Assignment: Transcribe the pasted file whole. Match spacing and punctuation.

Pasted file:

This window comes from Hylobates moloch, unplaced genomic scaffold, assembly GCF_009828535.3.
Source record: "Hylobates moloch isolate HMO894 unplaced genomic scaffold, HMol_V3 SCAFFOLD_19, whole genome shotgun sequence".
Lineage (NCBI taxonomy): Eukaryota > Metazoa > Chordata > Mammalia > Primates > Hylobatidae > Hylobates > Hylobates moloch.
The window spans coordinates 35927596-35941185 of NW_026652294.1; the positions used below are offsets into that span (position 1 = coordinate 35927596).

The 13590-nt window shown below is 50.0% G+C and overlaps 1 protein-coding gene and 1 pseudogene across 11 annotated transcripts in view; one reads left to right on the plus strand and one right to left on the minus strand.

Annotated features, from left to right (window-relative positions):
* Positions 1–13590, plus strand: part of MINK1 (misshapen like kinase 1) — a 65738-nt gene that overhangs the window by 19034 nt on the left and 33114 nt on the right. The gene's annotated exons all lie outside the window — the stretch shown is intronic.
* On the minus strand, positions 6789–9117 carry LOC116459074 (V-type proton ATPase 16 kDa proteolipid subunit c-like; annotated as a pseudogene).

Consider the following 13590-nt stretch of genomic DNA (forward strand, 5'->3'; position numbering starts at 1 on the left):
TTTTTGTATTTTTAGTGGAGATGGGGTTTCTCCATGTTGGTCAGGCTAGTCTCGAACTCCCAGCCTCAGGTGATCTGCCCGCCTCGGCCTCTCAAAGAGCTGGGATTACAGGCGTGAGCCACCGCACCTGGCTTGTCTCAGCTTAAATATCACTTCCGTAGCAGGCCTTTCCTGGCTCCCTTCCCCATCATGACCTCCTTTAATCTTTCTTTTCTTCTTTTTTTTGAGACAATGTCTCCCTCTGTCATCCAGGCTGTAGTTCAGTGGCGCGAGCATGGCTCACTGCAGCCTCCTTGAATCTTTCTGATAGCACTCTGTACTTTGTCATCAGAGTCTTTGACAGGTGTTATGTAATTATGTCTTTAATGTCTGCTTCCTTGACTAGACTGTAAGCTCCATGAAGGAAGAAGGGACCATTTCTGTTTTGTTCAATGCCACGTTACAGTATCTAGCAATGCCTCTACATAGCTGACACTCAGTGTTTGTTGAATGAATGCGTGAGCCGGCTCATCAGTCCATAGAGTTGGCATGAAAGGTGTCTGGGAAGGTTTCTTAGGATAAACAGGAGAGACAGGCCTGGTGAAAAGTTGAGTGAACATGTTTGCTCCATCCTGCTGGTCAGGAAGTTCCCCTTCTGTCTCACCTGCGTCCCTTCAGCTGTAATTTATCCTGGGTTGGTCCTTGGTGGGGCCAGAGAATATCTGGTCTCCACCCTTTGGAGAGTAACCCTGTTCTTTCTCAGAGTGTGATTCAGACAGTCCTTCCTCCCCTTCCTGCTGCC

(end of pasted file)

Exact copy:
This window comes from Hylobates moloch, unplaced genomic scaffold, assembly GCF_009828535.3.
Source record: "Hylobates moloch isolate HMO894 unplaced genomic scaffold, HMol_V3 SCAFFOLD_19, whole genome shotgun sequence".
Lineage (NCBI taxonomy): Eukaryota > Metazoa > Chordata > Mammalia > Primates > Hylobatidae > Hylobates > Hylobates moloch.
The window spans coordinates 35927596-35941185 of NW_026652294.1; the positions used below are offsets into that span (position 1 = coordinate 35927596).

The 13590-nt window shown below is 50.0% G+C and overlaps 1 protein-coding gene and 1 pseudogene across 11 annotated transcripts in view; one reads left to right on the plus strand and one right to left on the minus strand.

Annotated features, from left to right (window-relative positions):
* Positions 1–13590, plus strand: part of MINK1 (misshapen like kinase 1) — a 65738-nt gene that overhangs the window by 19034 nt on the left and 33114 nt on the right. The gene's annotated exons all lie outside the window — the stretch shown is intronic.
* On the minus strand, positions 6789–9117 carry LOC116459074 (V-type proton ATPase 16 kDa proteolipid subunit c-like; annotated as a pseudogene).

Consider the following 13590-nt stretch of genomic DNA (forward strand, 5'->3'; position numbering starts at 1 on the left):
TTTTTGTATTTTTAGTGGAGATGGGGTTTCTCCATGTTGGTCAGGCTAGTCTCGAACTCCCAGCCTCAGGTGATCTGCCCGCCTCGGCCTCTCAAAGAGCTGGGATTACAGGCGTGAGCCACCGCACCTGGCTTGTCTCAGCTTAAATATCACTTCCGTAGCAGGCCTTTCCTGGCTCCCTTCCCCATCATGACCTCCTTTAATCTTTCTTTTCTTCTTTTTTTTGAGACAATGTCTCCCTCTGTCATCCAGGCTGTAGTTCAGTGGCGCGAGCATGGCTCACTGCAGCCTCCTTGAATCTTTCTGATAGCACTCTGTACTTTGTCATCAGAGTCTTTGACAGGTGTTATGTAATTATGTCTTTAATGTCTGCTTCCTTGACTAGACTGTAAGCTCCATGAAGGAAGAAGGGACCATTTCTGTTTTGTTCAATGCCACGTTACAGTATCTAGCAATGCCTCTACATAGCTGACACTCAGTGTTTGTTGAATGAATGCGTGAGCCGGCTCATCAGTCCATAGAGTTGGCATGAAAGGTGTCTGGGAAGGTTTCTTAGGATAAACAGGAGAGACAGGCCTGGTGAAAAGTTGAGTGAACATGTTTGCTCCATCCTGCTGGTCAGGAAGTTCCCCTTCTGTCTCACCTGCGTCCCTTCAGCTGTAATTTATCCTGGGTTGGTCCTTGGTGGGGCCAGAGAATATCTGGTCTCCACCCTTTGGAGAGTAACCCTGTTCTTTCTCAGAGTGTGATTCAGACAGTCCTTCCTCCCCTTCCTGCTGCC